There was a slight tremble in Maurice’s hand, but he pretended it didn’t exist. He imagined his muscles like loose ropes which moored a ship to the docks. He saw himself grabbing hold of the frayed, coarseness of them and pulling hard, stealing all the slack they had stolen as the ship drifted at the mercy of the tide, and he wrapped each one tighter and tighter around the steel protuberances of the wharf. His muscles mimicked this, the taught-ness and the tension. He knew that this utter focus was necessary, because this was something that could not be undone. There was no means to erase or undo each stroke of his blade. There was a finality in this, but it did not enter into his head. Only the unfettered commitment to his work which slowly etched itself in front of him as he went.
As each cut bore itself deeper into the surface, flakes and bits of paint fell to the floor like confetti and began to stick to his pants. But this too went unnoticed. Maurice was almost finished now. He was almost at the end of all this. He felt a sudden, unexpected sting on the flat part of his thumb and a small stream of blood began to drip across the groves in his palm and down his wrist, as if some disembodied force was guiding it without knowing it, like hands on an Ouija board.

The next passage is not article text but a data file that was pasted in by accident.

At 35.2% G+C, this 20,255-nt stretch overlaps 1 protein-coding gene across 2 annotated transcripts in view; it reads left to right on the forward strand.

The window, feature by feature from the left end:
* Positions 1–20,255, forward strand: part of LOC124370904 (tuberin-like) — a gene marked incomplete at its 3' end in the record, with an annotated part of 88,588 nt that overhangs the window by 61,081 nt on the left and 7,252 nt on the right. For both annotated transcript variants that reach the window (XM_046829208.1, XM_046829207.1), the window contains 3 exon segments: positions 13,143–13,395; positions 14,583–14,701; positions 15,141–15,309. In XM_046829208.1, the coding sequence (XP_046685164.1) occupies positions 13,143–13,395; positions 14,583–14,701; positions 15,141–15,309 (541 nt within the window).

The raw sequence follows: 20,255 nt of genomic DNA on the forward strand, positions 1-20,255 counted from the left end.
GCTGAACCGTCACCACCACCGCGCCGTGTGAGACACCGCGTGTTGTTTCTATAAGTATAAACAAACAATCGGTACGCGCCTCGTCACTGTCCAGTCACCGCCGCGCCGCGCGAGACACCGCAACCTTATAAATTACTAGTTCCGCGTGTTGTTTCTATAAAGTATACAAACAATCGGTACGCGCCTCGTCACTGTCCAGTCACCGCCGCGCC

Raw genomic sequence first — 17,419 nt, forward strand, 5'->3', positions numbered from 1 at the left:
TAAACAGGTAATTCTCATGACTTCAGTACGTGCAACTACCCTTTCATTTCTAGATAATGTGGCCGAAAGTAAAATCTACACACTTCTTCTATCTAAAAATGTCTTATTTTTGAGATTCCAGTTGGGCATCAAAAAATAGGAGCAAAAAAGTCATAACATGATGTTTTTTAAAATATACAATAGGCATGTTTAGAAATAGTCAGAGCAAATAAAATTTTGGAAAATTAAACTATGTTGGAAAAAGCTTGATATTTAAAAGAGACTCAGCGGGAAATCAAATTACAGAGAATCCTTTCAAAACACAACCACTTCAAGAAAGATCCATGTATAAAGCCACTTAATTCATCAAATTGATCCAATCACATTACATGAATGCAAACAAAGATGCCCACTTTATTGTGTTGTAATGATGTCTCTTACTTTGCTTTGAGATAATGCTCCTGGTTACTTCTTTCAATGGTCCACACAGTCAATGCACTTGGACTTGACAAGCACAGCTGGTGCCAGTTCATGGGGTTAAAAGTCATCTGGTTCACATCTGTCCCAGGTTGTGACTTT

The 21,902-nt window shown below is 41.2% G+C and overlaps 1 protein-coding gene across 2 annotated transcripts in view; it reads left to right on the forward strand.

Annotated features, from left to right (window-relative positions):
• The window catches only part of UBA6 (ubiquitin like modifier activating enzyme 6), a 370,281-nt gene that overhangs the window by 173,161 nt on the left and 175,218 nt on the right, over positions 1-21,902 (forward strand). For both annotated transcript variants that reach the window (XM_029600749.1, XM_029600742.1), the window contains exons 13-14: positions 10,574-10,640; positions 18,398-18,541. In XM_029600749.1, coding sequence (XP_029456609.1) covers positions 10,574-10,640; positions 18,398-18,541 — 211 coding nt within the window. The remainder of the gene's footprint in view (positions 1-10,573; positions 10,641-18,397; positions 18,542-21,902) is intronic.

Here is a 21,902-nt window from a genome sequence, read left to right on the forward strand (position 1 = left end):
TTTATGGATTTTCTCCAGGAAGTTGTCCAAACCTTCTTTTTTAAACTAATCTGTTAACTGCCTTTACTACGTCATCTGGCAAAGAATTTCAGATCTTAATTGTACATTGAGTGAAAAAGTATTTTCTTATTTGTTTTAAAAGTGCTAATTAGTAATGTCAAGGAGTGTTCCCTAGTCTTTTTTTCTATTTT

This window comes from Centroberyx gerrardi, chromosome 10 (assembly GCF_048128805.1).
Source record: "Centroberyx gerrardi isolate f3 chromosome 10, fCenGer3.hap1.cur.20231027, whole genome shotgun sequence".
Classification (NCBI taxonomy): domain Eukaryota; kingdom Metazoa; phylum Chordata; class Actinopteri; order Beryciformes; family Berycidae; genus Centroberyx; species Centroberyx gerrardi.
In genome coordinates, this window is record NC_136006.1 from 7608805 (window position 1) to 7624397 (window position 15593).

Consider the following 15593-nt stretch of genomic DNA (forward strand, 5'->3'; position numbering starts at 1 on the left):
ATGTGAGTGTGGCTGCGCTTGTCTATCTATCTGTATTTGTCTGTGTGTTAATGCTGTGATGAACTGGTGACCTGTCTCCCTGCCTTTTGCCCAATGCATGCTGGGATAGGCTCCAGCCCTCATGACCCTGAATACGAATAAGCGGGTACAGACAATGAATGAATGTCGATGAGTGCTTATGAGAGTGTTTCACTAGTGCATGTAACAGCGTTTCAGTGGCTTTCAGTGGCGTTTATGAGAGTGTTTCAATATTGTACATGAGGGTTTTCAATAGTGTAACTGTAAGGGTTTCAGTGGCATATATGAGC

As a single drop of his own blood struck the floor, mixing with the paint and flecks of cheap metal, Maurice finished his work. He had transfered which had only been a semblance of thoughts, a mixture of things never quite settled on long enough to be considered thoughts. They couldn’t have that name because they were only flickers of ideas, strapped together with the fleeting phantoms of past experiences. But now he had made them concrete. He folded up his tool, hiding the half-dull tool away for now. Maurice didn’t linger, though. The thing was done and before the blood that had spilled on the floor had made its way into the groves of the tiles, he was out the door and in his car and down the road.
He knew that his work would be there forever. And if he ever questioned his own existence, doubted for a moment that he was really a relevant player in this world, he would not need to doubt himself.
Because, forever etched into the third bathroom stall in the Gas and Go off of Interstate 73, read the words: